The following equipment, documentation and regulations again are established primarily by the federal government. In our state (New York) some of these are state specific only. State laws can only ever be more stringent than federal, never less or below.
Light trailers, DMV class code of LTR are really quite simple and basic. These require a highway approved coupling device (ball or pintle eye) Safety chains, (any flexible link rated to handle gross weight of trailer and cargo). Highway approved tires with DOT stamp, high speed wheel bearings and hubs, fender covering tire to prevent flinging of debris, front corner marker lamps amber color, stop turn and tail lamps must be red. For trailers that have a width greater than 80” wide a “triple light” must be installed at the rear center. There are specific dimensions that must be followed. Also for 80” and over, overall width marker lights must be installed amber to front and red to rear. This is usually on the fenders, again must be wide as feasible. Reflectors or reflective lenses must be used for all lights. If converting a trailer from incandescent lamps to LED use caution as many of these do not comply with the reflective requirement. The license plate must also be illuminated. This class of trailer must weigh less than 1,000 empty, max gross of 3,000#.
All highway use vehicles must be registered (all trailer registrations expire December 31 in NY State. Renewal by mail is only a courtesy of DMV not a requirement) plated and have an annual safety inspection certificate. The plate is to be installed in the manner it is designed to be read! It has to be visible to a following vehicle. All trailers should be registered for the maximum load plus trailer weight (registered weight) this is your maximum legal load the trailer should haul. This amount will be shown on the vin tag and stated as Gross Vehicle Weight Rating (GVWR).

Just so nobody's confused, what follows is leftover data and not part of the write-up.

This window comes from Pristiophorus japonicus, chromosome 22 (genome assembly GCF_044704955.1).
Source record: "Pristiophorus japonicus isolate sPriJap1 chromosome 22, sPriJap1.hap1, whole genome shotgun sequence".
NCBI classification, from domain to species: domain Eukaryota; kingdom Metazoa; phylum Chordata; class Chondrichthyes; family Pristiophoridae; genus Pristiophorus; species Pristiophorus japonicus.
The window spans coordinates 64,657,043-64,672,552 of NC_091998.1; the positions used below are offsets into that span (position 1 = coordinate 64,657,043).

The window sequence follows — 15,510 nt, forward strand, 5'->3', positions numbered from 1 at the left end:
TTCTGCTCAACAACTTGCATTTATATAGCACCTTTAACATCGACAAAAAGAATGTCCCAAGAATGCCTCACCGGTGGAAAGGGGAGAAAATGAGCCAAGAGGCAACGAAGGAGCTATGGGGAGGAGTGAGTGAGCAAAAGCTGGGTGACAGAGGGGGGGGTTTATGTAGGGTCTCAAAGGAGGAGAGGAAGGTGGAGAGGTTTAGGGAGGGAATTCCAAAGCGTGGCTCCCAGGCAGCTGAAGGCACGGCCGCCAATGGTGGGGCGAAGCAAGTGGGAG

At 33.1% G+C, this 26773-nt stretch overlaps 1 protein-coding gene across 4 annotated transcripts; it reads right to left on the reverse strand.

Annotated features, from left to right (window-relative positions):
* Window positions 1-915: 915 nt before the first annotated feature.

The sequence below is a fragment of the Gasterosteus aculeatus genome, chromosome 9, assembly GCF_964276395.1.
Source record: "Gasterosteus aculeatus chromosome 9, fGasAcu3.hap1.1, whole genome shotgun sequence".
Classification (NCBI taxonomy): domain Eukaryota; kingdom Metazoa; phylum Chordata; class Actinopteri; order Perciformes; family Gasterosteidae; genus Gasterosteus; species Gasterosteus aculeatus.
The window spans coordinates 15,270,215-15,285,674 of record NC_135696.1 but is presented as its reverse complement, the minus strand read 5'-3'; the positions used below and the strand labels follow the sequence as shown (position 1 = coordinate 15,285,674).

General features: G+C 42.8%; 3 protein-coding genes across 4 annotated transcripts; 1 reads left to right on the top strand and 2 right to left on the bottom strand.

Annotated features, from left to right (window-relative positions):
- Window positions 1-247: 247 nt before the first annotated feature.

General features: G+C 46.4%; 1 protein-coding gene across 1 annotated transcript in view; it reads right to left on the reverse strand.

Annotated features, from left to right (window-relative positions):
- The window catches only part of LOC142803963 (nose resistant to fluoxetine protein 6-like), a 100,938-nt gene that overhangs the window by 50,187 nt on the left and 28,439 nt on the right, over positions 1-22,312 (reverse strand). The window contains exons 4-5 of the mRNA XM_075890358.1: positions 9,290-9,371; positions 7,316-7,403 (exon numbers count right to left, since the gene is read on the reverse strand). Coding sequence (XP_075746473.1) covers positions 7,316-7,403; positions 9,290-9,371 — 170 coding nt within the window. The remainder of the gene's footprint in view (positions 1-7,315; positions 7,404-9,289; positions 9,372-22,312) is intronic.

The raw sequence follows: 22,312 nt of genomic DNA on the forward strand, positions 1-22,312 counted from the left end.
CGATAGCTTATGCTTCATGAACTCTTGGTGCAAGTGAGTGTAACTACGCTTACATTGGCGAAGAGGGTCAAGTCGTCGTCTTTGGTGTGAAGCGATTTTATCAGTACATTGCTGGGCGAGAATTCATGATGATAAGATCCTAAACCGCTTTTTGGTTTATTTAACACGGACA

A good guide to proper equipped compliant certified trailers is to look for the NATM seal on the trailer. This is a national watch dog group looking to make the highways safer for all. Also well established and trained dealers can be very helpful. They are supported by the NATDA another watchdog group for dealerships. Compliance never the less is up the individual operating the vehicle on the highway. When crossing state lines it’s a good idea to plan ahead. Our best resource today is the internet, but please use official State and federal sites for accuracy.
The next issue we will move to Med duty and Heavy (TRL) duty trailers and equipment required.
Thanks for reading.